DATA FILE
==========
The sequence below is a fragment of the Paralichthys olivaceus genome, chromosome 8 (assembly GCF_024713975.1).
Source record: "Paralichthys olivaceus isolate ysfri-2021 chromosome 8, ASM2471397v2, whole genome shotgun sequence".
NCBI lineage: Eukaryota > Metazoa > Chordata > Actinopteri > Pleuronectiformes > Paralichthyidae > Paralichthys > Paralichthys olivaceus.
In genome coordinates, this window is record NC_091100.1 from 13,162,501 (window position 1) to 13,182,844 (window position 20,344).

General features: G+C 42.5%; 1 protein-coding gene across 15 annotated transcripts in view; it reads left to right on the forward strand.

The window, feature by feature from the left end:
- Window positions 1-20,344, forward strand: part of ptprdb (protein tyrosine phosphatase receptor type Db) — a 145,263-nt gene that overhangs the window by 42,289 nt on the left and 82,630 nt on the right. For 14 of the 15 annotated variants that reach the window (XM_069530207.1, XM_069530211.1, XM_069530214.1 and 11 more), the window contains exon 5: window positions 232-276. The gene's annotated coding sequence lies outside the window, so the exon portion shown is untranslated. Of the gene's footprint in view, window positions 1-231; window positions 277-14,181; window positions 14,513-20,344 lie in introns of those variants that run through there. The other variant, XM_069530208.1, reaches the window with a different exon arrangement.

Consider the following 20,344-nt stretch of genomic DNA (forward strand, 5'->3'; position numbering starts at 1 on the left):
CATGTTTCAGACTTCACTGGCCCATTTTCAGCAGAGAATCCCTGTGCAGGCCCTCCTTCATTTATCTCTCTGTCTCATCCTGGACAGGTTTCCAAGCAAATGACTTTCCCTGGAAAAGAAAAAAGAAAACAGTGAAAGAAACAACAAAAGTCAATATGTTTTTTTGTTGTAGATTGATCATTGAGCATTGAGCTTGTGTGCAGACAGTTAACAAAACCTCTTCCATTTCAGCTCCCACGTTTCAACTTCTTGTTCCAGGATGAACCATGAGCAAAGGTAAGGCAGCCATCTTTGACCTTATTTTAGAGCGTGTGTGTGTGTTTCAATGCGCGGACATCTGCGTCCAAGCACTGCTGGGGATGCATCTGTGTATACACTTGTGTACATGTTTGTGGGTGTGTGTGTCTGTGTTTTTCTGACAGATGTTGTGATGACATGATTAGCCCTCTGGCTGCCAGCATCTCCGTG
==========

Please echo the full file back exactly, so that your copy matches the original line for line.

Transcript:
The sequence below is a fragment of the Paralichthys olivaceus genome, chromosome 8 (assembly GCF_024713975.1).
Source record: "Paralichthys olivaceus isolate ysfri-2021 chromosome 8, ASM2471397v2, whole genome shotgun sequence".
NCBI lineage: Eukaryota > Metazoa > Chordata > Actinopteri > Pleuronectiformes > Paralichthyidae > Paralichthys > Paralichthys olivaceus.
In genome coordinates, this window is record NC_091100.1 from 13,162,501 (window position 1) to 13,182,844 (window position 20,344).

General features: G+C 42.5%; 1 protein-coding gene across 15 annotated transcripts in view; it reads left to right on the forward strand.

The window, feature by feature from the left end:
- Window positions 1-20,344, forward strand: part of ptprdb (protein tyrosine phosphatase receptor type Db) — a 145,263-nt gene that overhangs the window by 42,289 nt on the left and 82,630 nt on the right. For 14 of the 15 annotated variants that reach the window (XM_069530207.1, XM_069530211.1, XM_069530214.1 and 11 more), the window contains exon 5: window positions 232-276. The gene's annotated coding sequence lies outside the window, so the exon portion shown is untranslated. Of the gene's footprint in view, window positions 1-231; window positions 277-14,181; window positions 14,513-20,344 lie in introns of those variants that run through there. The other variant, XM_069530208.1, reaches the window with a different exon arrangement.

Consider the following 20,344-nt stretch of genomic DNA (forward strand, 5'->3'; position numbering starts at 1 on the left):
CATGTTTCAGACTTCACTGGCCCATTTTCAGCAGAGAATCCCTGTGCAGGCCCTCCTTCATTTATCTCTCTGTCTCATCCTGGACAGGTTTCCAAGCAAATGACTTTCCCTGGAAAAGAAAAAAGAAAACAGTGAAAGAAACAACAAAAGTCAATATGTTTTTTTGTTGTAGATTGATCATTGAGCATTGAGCTTGTGTGCAGACAGTTAACAAAACCTCTTCCATTTCAGCTCCCACGTTTCAACTTCTTGTTCCAGGATGAACCATGAGCAAAGGTAAGGCAGCCATCTTTGACCTTATTTTAGAGCGTGTGTGTGTGTTTCAATGCGCGGACATCTGCGTCCAAGCACTGCTGGGGATGCATCTGTGTATACACTTGTGTACATGTTTGTGGGTGTGTGTGTCTGTGTTTTTCTGACAGATGTTGTGATGACATGATTAGCCCTCTGGCTGCCAGCATCTCCGTG